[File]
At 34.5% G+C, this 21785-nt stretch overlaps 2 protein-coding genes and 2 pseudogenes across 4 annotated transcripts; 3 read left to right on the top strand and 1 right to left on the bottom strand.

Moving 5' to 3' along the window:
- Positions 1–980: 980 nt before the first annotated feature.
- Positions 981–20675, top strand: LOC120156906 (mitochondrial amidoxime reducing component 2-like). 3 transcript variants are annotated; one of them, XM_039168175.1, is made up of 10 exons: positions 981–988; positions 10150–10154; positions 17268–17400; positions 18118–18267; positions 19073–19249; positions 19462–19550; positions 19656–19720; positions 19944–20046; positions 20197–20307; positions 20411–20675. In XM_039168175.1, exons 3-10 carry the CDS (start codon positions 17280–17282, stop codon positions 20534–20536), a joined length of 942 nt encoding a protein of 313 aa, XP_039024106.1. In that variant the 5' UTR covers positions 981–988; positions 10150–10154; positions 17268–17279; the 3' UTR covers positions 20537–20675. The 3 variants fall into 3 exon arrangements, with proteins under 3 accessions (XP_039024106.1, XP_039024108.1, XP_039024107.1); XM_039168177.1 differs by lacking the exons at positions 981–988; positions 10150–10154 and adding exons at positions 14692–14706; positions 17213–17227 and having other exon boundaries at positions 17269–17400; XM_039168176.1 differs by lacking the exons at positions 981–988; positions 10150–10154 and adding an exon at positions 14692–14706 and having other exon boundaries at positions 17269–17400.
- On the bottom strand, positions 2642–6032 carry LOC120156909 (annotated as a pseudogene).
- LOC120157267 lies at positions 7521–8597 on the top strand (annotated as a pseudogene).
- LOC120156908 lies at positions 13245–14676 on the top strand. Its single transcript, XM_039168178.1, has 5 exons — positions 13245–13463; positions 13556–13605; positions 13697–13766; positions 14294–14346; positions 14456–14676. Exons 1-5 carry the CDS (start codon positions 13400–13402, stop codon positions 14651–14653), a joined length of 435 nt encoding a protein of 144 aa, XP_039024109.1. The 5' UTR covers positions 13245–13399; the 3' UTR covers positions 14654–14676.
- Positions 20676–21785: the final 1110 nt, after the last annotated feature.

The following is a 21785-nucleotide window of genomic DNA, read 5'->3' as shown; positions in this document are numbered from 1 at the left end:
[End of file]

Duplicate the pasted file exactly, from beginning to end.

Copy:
At 34.5% G+C, this 21785-nt stretch overlaps 2 protein-coding genes and 2 pseudogenes across 4 annotated transcripts; 3 read left to right on the top strand and 1 right to left on the bottom strand.

Moving 5' to 3' along the window:
- Positions 1–980: 980 nt before the first annotated feature.
- Positions 981–20675, top strand: LOC120156906 (mitochondrial amidoxime reducing component 2-like). 3 transcript variants are annotated; one of them, XM_039168175.1, is made up of 10 exons: positions 981–988; positions 10150–10154; positions 17268–17400; positions 18118–18267; positions 19073–19249; positions 19462–19550; positions 19656–19720; positions 19944–20046; positions 20197–20307; positions 20411–20675. In XM_039168175.1, exons 3-10 carry the CDS (start codon positions 17280–17282, stop codon positions 20534–20536), a joined length of 942 nt encoding a protein of 313 aa, XP_039024106.1. In that variant the 5' UTR covers positions 981–988; positions 10150–10154; positions 17268–17279; the 3' UTR covers positions 20537–20675. The 3 variants fall into 3 exon arrangements, with proteins under 3 accessions (XP_039024106.1, XP_039024108.1, XP_039024107.1); XM_039168177.1 differs by lacking the exons at positions 981–988; positions 10150–10154 and adding exons at positions 14692–14706; positions 17213–17227 and having other exon boundaries at positions 17269–17400; XM_039168176.1 differs by lacking the exons at positions 981–988; positions 10150–10154 and adding an exon at positions 14692–14706 and having other exon boundaries at positions 17269–17400.
- On the bottom strand, positions 2642–6032 carry LOC120156909 (annotated as a pseudogene).
- LOC120157267 lies at positions 7521–8597 on the top strand (annotated as a pseudogene).
- LOC120156908 lies at positions 13245–14676 on the top strand. Its single transcript, XM_039168178.1, has 5 exons — positions 13245–13463; positions 13556–13605; positions 13697–13766; positions 14294–14346; positions 14456–14676. Exons 1-5 carry the CDS (start codon positions 13400–13402, stop codon positions 14651–14653), a joined length of 435 nt encoding a protein of 144 aa, XP_039024109.1. The 5' UTR covers positions 13245–13399; the 3' UTR covers positions 14654–14676.
- Positions 20676–21785: the final 1110 nt, after the last annotated feature.

The following is a 21785-nucleotide window of genomic DNA, read 5'->3' as shown; positions in this document are numbered from 1 at the left end: